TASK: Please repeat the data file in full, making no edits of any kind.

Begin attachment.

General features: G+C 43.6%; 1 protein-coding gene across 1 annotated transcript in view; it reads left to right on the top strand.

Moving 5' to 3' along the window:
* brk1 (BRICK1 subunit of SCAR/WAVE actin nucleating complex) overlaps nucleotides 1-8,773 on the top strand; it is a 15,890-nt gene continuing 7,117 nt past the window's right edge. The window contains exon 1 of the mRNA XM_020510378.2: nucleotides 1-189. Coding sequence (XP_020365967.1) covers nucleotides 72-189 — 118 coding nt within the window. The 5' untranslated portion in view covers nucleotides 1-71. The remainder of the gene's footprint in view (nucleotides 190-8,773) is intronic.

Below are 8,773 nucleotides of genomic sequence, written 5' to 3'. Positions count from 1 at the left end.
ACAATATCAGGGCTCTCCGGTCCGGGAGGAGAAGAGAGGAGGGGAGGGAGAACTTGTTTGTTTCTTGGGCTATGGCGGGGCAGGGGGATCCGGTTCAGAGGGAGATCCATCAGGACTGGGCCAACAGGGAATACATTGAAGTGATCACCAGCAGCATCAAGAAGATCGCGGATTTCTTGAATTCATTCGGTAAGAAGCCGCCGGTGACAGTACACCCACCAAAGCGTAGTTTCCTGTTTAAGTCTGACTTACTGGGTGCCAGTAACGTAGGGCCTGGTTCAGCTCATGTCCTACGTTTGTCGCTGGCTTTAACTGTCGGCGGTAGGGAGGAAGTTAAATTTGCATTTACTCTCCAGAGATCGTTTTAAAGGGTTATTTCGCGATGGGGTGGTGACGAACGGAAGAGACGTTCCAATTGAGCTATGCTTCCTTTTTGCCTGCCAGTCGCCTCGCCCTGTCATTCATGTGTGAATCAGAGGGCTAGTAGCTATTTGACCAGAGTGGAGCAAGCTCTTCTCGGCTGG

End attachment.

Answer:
General features: G+C 43.6%; 1 protein-coding gene across 1 annotated transcript in view; it reads left to right on the top strand.

Moving 5' to 3' along the window:
* brk1 (BRICK1 subunit of SCAR/WAVE actin nucleating complex) overlaps nucleotides 1-8,773 on the top strand; it is a 15,890-nt gene continuing 7,117 nt past the window's right edge. The window contains exon 1 of the mRNA XM_020510378.2: nucleotides 1-189. Coding sequence (XP_020365967.1) covers nucleotides 72-189 — 118 coding nt within the window. The 5' untranslated portion in view covers nucleotides 1-71. The remainder of the gene's footprint in view (nucleotides 190-8,773) is intronic.

Below are 8,773 nucleotides of genomic sequence, written 5' to 3'. Positions count from 1 at the left end.
ACAATATCAGGGCTCTCCGGTCCGGGAGGAGAAGAGAGGAGGGGAGGGAGAACTTGTTTGTTTCTTGGGCTATGGCGGGGCAGGGGGATCCGGTTCAGAGGGAGATCCATCAGGACTGGGCCAACAGGGAATACATTGAAGTGATCACCAGCAGCATCAAGAAGATCGCGGATTTCTTGAATTCATTCGGTAAGAAGCCGCCGGTGACAGTACACCCACCAAAGCGTAGTTTCCTGTTTAAGTCTGACTTACTGGGTGCCAGTAACGTAGGGCCTGGTTCAGCTCATGTCCTACGTTTGTCGCTGGCTTTAACTGTCGGCGGTAGGGAGGAAGTTAAATTTGCATTTACTCTCCAGAGATCGTTTTAAAGGGTTATTTCGCGATGGGGTGGTGACGAACGGAAGAGACGTTCCAATTGAGCTATGCTTCCTTTTTGCCTGCCAGTCGCCTCGCCCTGTCATTCATGTGTGAATCAGAGGGCTAGTAGCTATTTGACCAGAGTGGAGCAAGCTCTTCTCGGCTGG